An Epidemiological Analysis of Public Mass Shooters and Active Shooters: Quantifying Key Differences Between Perpetrators and the General Population, Homicide Offenders, and People who Die by Suicide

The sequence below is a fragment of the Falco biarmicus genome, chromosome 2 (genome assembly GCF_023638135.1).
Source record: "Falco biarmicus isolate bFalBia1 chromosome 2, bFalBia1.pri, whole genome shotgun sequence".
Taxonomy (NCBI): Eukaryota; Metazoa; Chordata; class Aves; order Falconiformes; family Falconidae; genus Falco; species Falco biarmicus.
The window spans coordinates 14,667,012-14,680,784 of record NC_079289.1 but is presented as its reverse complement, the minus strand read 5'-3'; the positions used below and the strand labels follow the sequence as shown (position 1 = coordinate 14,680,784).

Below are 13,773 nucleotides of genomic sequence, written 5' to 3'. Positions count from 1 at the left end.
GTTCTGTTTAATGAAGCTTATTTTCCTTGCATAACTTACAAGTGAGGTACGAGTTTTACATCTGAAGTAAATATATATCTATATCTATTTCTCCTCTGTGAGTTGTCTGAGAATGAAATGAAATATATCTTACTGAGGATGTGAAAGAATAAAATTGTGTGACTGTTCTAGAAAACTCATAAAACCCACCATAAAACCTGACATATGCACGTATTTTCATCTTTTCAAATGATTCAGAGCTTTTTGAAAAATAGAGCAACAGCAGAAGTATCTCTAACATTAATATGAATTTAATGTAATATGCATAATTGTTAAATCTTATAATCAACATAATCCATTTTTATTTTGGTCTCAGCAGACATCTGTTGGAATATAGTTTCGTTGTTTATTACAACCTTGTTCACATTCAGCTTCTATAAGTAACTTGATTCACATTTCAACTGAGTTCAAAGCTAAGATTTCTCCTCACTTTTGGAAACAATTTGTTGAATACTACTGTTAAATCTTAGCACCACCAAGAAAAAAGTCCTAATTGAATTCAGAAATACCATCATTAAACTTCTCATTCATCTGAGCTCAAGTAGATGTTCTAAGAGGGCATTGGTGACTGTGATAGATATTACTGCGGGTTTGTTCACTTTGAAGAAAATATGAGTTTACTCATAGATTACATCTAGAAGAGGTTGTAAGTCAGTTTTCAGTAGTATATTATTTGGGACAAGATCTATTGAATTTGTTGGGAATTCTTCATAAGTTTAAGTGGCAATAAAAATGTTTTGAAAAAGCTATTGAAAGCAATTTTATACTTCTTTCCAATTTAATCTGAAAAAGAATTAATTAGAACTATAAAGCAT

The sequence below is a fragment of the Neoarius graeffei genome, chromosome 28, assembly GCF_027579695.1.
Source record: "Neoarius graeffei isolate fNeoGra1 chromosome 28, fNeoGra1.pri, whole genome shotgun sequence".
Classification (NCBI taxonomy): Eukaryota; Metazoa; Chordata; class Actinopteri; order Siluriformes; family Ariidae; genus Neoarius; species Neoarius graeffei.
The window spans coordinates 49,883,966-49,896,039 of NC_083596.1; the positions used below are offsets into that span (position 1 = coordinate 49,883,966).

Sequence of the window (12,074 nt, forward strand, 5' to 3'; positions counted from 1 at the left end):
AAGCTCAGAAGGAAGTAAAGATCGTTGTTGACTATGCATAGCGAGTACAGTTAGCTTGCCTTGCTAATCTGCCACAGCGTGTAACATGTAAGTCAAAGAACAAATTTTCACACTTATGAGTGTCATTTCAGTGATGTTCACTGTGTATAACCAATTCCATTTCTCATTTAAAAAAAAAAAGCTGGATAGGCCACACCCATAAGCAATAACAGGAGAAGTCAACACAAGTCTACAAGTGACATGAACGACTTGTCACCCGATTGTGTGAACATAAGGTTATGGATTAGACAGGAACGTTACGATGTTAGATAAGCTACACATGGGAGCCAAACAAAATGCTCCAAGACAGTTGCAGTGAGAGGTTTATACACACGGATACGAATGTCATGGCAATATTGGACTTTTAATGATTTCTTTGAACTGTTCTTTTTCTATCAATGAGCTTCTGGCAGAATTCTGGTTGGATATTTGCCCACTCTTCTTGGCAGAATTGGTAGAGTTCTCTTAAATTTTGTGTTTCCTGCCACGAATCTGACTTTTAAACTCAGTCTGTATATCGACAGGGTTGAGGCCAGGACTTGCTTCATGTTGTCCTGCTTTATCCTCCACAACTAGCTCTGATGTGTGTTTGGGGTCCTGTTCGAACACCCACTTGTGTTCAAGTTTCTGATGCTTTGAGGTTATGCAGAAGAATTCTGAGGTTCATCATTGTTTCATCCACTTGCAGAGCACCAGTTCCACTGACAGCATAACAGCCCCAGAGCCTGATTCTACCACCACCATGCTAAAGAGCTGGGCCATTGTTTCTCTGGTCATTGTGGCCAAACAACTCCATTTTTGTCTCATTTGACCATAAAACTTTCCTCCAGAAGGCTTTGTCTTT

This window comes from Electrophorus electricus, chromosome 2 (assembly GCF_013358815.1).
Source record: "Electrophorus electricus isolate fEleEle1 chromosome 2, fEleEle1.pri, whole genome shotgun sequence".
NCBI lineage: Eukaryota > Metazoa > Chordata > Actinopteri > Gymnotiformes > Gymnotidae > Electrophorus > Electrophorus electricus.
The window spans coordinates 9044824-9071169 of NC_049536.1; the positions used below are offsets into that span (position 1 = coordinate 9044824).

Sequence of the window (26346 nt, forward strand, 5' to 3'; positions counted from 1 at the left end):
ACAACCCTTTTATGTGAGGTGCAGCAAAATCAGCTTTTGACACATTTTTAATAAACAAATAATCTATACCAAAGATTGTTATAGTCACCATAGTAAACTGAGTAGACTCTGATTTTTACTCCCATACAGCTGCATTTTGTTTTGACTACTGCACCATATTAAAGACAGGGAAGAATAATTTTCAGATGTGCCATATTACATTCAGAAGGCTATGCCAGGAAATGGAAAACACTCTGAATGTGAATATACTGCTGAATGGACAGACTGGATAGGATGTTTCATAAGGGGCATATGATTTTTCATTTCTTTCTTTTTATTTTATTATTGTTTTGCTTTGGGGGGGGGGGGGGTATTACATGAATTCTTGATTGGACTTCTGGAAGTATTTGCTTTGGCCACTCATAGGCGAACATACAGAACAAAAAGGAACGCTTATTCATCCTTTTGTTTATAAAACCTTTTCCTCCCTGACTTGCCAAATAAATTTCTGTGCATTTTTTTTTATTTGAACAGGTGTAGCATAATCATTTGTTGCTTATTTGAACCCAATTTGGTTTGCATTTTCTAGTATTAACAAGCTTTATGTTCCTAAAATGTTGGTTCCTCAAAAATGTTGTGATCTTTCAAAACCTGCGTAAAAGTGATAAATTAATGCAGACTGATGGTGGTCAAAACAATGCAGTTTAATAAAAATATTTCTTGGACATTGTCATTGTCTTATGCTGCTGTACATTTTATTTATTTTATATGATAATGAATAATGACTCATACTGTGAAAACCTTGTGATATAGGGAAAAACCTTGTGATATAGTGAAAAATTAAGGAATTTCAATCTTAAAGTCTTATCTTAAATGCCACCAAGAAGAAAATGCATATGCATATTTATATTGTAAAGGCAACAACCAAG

This study compared public mass shooters (n = 171) and active shooters (n = 63) in the United States to the general population, homicide offenders, and people who die by suicide. Comparisons with the general population are the foundation of epidemiological research, and comparisons with homicide offenders and people who die by suicide are helpful because public mass shooters and active shooters always intend to kill and often take their own lives. Findings indicate that public mass shooters were more often male, unmarried, and unemployed than the average American. Active shooters were not significantly different from the general population based on prior felony convictions or pre-existing firearm ownership. Public mass shooters and active shooters appeared more like people who die by suicide than homicide offenders, given their high frequency of premeditation, acting alone, suicidal ideation, and unnatural death. Overall, this suggests that felony histories and firearm ownership may have limited utility for threat assessment, but several suicide prevention strategies might help reduce the prevalence of these attacks.